News & Events

Meet Our New Registrar | Dr Nigam Nuggehalli

August 8, 2021

We extend a warm welcome to NLS alum, Dr Nigam Nuggehalli, who took charge as the University’s newly appointed Registrar in August 2021. Until recently, he was the Dean at the School of Law at BML Munjal University, Gurugram.  He previously was a Visiting Professor at NLSIU and also taught as an Associate Professor in the School of Policy and Governance at Azim Premji University, during which time he headed the University’s LL.M programme. He was also a Principal Lecturer teaching tax law and commercial law at BPP Law School, London. He holds a DPhil from the University of Oxford Faculty of Law, an LLM in Taxation from New York University and a BA., LLB (Hons.) from NLSIU.

In this interview, he shares more about his work and his plans ahead.

Can you tell us a little more about yourself and your background?

I am a Bangalorean, and by this I mean I love filter coffee and benne dosa, so let’s say I am a Bangalorean without having spent much time in Bangalore when I was growing up. I went to MES College in Malleswaram (just around the corner from where I live now) before I joined NLSIU in 1992. I graduated from NLSIU in 1997 and spent about sixteen years abroad (New York, Oxford and London), some of which were spent practicing law, some studying the law, and some teaching the law. I came back to India and have spent time in academia in all three settings: private, public and non profit. My research interests are in tax, jurisprudence and private law.



2. Could you reflect on your association with NLS –  from being an NLS alum to visiting faculty and now transitioning to the role of a Registrar.

It feels great coming back to NLS. I think we are at the cusp of something big and I am excited to join at this time. I have always enjoyed teaching students here. Many of the students here, by asking tough questions in the class and writing some very interesting papers, push you to become better at what you do. There’s also the undeniable fact that NLS benefits from its history and legacy. I was telling the students the other day that it says
something about the history and traditions of NLS that the current first year students will start in exactly the same classroom that I went to in the first year. That I mentioned this in a zoom session says something about the kind of life we lead now. Hopefully, we will get back to normal soon.

3. Do you recall any fond memories at NLS?

Like the current undergraduates, I joined NLS when I was a teenager, and so my friends, my memories of lovely conversations and get togethers, achievements big and small, class trips, are all from NLS. At that time, NLS did not have an adequate number of rooms in the hostels, and I became a ‘day scholar’. So I don’t have any memories of the hostels, although I spent some time in the hostels when I was preparing for moots. But if you ask me about my most abiding memory, it is strangely enough, the sensation of being confounded (in a good way) by the new ideas I was being exposed to. Even more strangely, all of my epiphanies were in the social science subjects, mainly in economics and political science.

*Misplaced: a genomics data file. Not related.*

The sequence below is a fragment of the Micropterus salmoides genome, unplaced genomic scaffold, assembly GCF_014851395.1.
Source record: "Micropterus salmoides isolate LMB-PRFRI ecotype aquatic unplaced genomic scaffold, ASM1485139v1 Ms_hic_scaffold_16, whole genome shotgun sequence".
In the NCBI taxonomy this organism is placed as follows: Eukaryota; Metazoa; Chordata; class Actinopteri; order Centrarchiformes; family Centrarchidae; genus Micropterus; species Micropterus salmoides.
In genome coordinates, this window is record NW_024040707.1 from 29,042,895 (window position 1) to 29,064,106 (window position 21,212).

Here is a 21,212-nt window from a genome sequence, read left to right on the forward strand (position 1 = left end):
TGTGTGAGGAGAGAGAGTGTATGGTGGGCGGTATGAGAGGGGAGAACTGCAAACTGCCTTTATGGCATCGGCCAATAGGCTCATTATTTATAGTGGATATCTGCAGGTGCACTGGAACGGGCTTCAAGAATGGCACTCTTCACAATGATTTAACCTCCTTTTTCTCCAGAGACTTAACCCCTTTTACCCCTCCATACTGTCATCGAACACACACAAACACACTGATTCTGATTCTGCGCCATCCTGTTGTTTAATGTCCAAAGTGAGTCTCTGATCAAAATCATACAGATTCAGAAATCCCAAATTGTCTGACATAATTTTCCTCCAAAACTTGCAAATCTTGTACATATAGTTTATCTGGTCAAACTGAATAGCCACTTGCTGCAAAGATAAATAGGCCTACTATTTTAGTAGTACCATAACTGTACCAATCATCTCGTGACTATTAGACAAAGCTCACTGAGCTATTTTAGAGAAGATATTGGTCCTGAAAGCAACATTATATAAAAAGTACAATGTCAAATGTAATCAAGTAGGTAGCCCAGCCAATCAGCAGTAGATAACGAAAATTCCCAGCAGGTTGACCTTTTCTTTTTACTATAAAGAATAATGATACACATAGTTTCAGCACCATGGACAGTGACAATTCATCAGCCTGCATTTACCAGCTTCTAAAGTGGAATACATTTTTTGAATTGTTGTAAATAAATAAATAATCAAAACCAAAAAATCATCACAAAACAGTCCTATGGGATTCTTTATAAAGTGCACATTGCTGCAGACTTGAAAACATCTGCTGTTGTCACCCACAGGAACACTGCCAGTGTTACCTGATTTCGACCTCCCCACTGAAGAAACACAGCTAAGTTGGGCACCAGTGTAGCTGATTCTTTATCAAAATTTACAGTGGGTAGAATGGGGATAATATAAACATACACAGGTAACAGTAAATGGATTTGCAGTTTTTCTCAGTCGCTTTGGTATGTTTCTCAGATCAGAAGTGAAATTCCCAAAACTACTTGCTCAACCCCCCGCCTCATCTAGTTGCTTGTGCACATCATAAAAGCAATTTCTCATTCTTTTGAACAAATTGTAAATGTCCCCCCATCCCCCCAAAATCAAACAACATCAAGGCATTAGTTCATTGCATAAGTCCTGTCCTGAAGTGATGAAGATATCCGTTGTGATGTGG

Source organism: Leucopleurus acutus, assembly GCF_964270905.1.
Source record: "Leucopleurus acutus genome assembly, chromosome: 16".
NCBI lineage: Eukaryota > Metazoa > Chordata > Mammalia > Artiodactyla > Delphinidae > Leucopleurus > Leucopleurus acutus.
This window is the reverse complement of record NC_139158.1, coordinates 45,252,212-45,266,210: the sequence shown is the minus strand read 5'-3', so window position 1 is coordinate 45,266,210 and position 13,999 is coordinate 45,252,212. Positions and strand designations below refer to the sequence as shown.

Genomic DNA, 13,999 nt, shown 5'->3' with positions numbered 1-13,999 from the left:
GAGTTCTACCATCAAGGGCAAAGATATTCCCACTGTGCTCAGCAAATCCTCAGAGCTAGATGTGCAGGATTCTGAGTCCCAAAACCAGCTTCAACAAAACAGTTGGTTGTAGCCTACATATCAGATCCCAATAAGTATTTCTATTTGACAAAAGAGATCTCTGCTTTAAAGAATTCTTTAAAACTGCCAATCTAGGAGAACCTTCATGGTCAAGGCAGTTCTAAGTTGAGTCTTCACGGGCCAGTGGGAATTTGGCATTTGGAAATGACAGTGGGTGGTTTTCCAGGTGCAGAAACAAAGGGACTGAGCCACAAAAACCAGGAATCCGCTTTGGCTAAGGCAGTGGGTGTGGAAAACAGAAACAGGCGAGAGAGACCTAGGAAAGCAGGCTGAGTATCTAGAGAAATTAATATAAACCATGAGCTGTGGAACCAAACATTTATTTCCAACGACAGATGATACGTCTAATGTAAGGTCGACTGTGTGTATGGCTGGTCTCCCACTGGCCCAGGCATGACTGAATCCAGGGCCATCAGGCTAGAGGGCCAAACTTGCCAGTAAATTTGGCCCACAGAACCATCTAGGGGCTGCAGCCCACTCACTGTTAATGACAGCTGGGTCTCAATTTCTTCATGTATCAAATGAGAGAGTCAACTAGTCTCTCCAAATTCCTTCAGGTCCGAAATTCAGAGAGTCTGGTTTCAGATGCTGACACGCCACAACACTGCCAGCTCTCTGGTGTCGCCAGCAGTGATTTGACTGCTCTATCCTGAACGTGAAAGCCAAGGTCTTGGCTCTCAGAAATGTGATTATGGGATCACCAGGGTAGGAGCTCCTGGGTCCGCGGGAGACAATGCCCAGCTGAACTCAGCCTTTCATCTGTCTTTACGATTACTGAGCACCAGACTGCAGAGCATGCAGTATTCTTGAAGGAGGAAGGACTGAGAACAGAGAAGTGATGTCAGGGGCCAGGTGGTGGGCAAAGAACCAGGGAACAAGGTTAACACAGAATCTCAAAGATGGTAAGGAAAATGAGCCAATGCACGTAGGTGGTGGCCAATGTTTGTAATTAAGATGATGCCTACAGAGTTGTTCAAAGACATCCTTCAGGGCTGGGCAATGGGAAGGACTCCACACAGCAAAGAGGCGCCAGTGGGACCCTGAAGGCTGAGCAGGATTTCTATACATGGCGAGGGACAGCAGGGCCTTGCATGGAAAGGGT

4. What are your next steps as Registrar of the University?

I was asked to address the students on NLS institutional structures during the orientation. I started by asking the audience about the role of institutional structures-I could almost hear the groans, but this is the occupational risk with professors becoming registrars! I told them institutional structures are meant to ensure predictability and fairness in academic lives-for students and teachers alike. I think the Registrar’s mandate is to work towards these two objectives. In addition, these are exciting times for NLS. We have a newly minted Expansion and Inclusion Plan that wants to transform NLS into a larger, more interdisciplinary space while at the same time ensuring that NLS’s commitment to an equitable academic environment is entrenched further. We are in the process of renovating the new academic block. We also need to look for more stable funding mechanisms that will underwrite the goals in legal education that we are striving for. These are challenging but exciting times, and I am happy to be in the middle of it.